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-   -   API Tap Filter and Nitrates (http://www.tropicalfishkeeping.com/freshwater-aquarium-equipment/api-tap-filter-nitrates-56171/)

twocents 11-25-2010 08:35 PM

API Tap Filter and Nitrates
 
Has anyone here any experience with this filter. It appears to do what it claims to do: remove stuff from water, including nitrates.
I have 4 tanks, but I am trying to deal with my 56 gallon at the moment. All tanks parameters should be very close. They aree all community tanks, except for the oscar who lives alone.
The tank is cycled, has a lot of plants. Ph runs about 7.4, ammonia is 0, nitirites are zero. Nitrates: they are high straight from the tap. Runs about 20 - 40 according to the API master test kit. (liquid). According to the instructions from API, minerals need to be added back as well as a ph buffer which I have been doing. I swear the nitrates are getting worse. That was one reason I got the tap filter was to try and knock the damn nitrates down without chemical alteration.
So, In essense, two q's.. anyone else with an API tap filter and api tap filters and nitrates.
Thanks..

Mikaila31 11-28-2010 06:08 PM

Don't bother with the filter. Very importantly STOP adding the pH buffer. How have your fish and plants been so far?

twocents 11-29-2010 08:52 AM

Fish and plants are doing just dandy. Curious, what are the reasons behind your statements. I have high nitrates coming from the tap, so the readings are always between 20 & 30.
Don't bother with the filter: it does get rid of the nitrates. There is a rationale behind the ph buffer use, I think something about false ph readings, but I can discontinue that if it is detrimental.
I know the tank has done ok with just aged water from the tap. I think some of the plants could look better. Some are healthy looking, others are a tad off-colour imo. The electro-right is to replace the minerals the filter does remove along with the nitrates. This is for the fish' benefit.
Of course, I can just discontinue the filter, period.
Have you had personal experience with it?

Mikaila31 11-29-2010 09:31 AM

Messing with the pH tends to cause more problems then it fixes. The reasoning behind my statement is just that I run a tank with similar levels. 20ppm nitrate out of the tap probably 30-40 in the tank. Your range sounds fine given the inaccuracies of nitrate tests and the hard to read API color card. I breed most my fish in this water angelfish rainbows tetras ect.. IMO put your nitrate test bottles in a cabinet and take them out once a year if you feel like testing.

twocents 11-29-2010 12:44 PM

sounds good to me. straight tap water is easier anyway.
however, it did spur me to making a water tank. thing is, aging the water. I have a 20 gallon rubbermaid brute garbage can. have a heater and a small fountain pump. a plastic tube runs up to a hook and back down again. i have the pump on a switched plug so all I need to do is pump the water into a bucket and away I go.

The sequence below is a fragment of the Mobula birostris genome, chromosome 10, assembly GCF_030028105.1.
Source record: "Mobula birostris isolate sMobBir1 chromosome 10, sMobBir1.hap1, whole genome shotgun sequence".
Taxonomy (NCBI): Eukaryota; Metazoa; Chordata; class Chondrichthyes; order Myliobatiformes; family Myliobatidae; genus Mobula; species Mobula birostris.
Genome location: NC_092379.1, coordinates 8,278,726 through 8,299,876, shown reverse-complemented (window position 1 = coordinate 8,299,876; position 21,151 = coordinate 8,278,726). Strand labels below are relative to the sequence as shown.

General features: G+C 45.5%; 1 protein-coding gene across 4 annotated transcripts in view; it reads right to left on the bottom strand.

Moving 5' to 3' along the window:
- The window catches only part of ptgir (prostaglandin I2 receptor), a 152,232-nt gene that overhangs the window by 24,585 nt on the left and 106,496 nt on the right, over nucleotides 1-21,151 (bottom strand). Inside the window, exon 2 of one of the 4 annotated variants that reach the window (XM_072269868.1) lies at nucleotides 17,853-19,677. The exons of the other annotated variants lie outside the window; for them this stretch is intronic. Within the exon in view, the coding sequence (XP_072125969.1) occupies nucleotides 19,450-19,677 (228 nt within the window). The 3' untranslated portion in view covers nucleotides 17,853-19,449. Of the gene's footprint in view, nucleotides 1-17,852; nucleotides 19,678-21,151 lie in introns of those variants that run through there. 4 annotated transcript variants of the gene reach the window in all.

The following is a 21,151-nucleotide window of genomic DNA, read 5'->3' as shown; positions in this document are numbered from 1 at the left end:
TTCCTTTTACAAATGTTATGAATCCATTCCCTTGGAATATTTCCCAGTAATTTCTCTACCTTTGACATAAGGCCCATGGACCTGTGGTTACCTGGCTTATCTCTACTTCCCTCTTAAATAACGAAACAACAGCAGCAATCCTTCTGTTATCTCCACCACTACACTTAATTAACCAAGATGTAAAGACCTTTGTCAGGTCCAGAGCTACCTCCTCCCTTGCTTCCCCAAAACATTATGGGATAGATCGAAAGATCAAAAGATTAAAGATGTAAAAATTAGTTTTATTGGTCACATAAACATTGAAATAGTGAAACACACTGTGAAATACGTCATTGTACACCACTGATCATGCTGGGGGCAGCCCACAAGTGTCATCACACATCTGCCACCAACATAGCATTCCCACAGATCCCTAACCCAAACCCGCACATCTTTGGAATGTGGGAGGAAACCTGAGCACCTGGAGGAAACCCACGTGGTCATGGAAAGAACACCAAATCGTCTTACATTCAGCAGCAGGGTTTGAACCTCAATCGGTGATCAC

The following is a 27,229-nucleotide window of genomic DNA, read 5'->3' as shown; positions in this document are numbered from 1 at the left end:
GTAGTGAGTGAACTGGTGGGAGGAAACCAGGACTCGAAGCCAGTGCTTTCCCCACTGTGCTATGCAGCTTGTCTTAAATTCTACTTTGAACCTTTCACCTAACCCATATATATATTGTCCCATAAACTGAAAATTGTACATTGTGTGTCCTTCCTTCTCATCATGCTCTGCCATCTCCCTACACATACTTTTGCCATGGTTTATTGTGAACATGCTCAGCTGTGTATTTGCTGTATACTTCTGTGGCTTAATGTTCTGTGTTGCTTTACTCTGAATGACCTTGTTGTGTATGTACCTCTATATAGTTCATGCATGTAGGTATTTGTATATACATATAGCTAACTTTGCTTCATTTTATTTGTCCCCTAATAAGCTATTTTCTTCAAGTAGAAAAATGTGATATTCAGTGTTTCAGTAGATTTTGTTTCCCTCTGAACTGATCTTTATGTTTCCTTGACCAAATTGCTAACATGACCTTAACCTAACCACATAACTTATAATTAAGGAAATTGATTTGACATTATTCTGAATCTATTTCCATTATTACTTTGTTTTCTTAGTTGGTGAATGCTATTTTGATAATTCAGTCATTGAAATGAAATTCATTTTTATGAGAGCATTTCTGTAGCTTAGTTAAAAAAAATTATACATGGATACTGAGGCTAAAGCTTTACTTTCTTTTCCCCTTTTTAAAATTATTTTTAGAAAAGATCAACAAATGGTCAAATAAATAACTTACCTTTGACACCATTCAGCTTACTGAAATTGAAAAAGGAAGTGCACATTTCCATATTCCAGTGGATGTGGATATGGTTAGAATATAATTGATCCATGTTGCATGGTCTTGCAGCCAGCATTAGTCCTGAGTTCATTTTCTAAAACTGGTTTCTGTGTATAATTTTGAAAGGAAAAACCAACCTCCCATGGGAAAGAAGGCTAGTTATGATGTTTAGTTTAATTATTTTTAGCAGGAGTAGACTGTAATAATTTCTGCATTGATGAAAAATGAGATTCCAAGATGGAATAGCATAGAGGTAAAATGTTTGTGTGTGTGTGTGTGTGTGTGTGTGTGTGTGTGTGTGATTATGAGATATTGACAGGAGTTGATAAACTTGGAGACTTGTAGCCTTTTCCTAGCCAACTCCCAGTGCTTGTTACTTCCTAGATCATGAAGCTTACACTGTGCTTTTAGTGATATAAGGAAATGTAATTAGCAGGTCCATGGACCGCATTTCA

Thanks. Sounds like I can dispense with the filter. I did it mostly with the plants in mind. I have read that they don't like excess nitrate: they expend energyturning it into ammonia. Anyway, thanks again for the help.

Mikaila31 11-30-2010 11:47 PM

Aging the water is unnecessary IMO, but you can certainly do it if you feel like it. Dechlorinators work pretty instantly. Plants do need nitrate. While it is true they prefer ammonia, they do still get energy from consuming nitrate its just not as big a trade off. The reason for this is because nitrate is much more stable and less reactive then ammonia so harder for the plant to break it down. All my tanks are planted, some run high tech and minimum nitrate levels for the method of fertilizing I use is recommended at 20ppm. A few species are effected by higher nitrates, but most plants love them. In this method of fertilizing if you don't have 20ppm in the tank its actually required to add additional nitrates to the tank. Though of course in a low tech planted tank lower nitrate levels are fine, since the plants generally don't consume as much.

twocents 12-01-2010 09:29 AM

I just don't want to bother with dechlorinators, although apparently aging does nothing to get rid of the chlorinum or whatever the chlorine alternative is called. The API filter will remove that as well. I keep the water in a garbage can with a heater, the 'fresh' water in a smaller container (w/o heater) to the side. Works for me. The nitrates in the tank run from 20 - 40 ppm. And while the colour cards might be difficult, they are accurate enough for a general idea of what is going on in the tank.
I would still like to hear from anyone who uses (used) this filter.
Thanks. The fish and plants are doing ok, w or w/o the filter so that is what matters.


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